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Book Review: Building Microservices 2nd Edition

Reading Mode

The second edition is a complete rewrite of the previous edition. It is aimed at giving a broad overview of all aspects related to microservices. Giving a firm foundation in the basics, it goes further, covering off all aspects of the software delivery process, and how they are impacted by adopting a microservice architecture.

I have frequently recommended the first edition Building Microservices to anyone who has shown even the slightest bit of interest in working with Microservices, because in my opinion it provided the best information and best practices related to designing and developing microservices. The sort of follow up book to that Monolith to Microservices is another excellent read and jam packed with incredibly insightful recommendations and strategies how to best to tackle a migration plan to microservices.

In the past, I have often been left disappointed by second editions of text books because what they usually tend to be is that the publishers tend to change the cover picture and the author might fix a few typos, update diagrams, code samples and tool recommendations. However, the content may change very little bar some grammatical changes.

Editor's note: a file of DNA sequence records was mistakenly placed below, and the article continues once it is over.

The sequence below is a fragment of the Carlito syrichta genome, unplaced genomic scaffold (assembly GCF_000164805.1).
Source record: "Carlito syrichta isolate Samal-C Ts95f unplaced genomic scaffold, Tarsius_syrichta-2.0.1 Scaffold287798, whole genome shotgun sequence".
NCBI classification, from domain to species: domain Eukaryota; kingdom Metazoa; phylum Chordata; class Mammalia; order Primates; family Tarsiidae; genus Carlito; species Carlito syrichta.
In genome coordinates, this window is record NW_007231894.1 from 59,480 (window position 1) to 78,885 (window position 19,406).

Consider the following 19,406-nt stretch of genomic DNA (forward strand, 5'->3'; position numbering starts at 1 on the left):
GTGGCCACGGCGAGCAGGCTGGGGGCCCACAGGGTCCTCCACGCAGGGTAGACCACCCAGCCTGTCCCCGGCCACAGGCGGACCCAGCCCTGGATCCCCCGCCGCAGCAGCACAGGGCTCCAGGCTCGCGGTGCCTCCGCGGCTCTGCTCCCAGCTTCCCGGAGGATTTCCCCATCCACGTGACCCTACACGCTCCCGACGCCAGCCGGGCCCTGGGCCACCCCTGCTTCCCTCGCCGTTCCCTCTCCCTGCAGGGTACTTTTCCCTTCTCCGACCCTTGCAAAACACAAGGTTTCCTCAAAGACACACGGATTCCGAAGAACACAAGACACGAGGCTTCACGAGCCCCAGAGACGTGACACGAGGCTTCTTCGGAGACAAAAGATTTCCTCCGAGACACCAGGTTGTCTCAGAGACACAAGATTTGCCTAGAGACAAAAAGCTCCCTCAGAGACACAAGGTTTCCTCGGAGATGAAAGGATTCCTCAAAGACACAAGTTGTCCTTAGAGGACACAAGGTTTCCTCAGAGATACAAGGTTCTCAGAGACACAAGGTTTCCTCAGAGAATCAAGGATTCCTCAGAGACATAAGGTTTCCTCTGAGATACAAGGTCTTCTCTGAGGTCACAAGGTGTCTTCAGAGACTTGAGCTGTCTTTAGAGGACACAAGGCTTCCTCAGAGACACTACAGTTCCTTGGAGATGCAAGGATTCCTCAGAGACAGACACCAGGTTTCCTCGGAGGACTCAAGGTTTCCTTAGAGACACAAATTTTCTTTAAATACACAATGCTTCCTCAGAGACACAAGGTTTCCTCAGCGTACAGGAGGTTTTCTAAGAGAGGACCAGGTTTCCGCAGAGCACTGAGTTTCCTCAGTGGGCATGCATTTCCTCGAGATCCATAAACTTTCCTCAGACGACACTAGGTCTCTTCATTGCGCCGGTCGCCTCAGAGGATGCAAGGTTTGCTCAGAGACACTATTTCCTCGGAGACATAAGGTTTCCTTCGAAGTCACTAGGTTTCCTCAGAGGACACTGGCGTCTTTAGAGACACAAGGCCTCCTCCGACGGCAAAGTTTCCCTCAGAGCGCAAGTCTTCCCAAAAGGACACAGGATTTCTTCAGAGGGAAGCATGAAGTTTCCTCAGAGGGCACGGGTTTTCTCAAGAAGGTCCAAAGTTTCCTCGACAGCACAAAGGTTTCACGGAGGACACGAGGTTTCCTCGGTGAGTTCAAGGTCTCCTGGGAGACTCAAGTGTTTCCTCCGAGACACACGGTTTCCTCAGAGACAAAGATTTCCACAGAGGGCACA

I thought this was going to be the case with this book, primarily I couldn't see how Newman could raise his own bar. When I noticed the Page count had increased, I was sceptical as to whether for the second edition the book was just a merge of the two books.

I have an audible subscription and thought I'd take a gamble and take a listen while out walking the dog, if nothing else may have been a good opportunity to refresh the memory of the first book.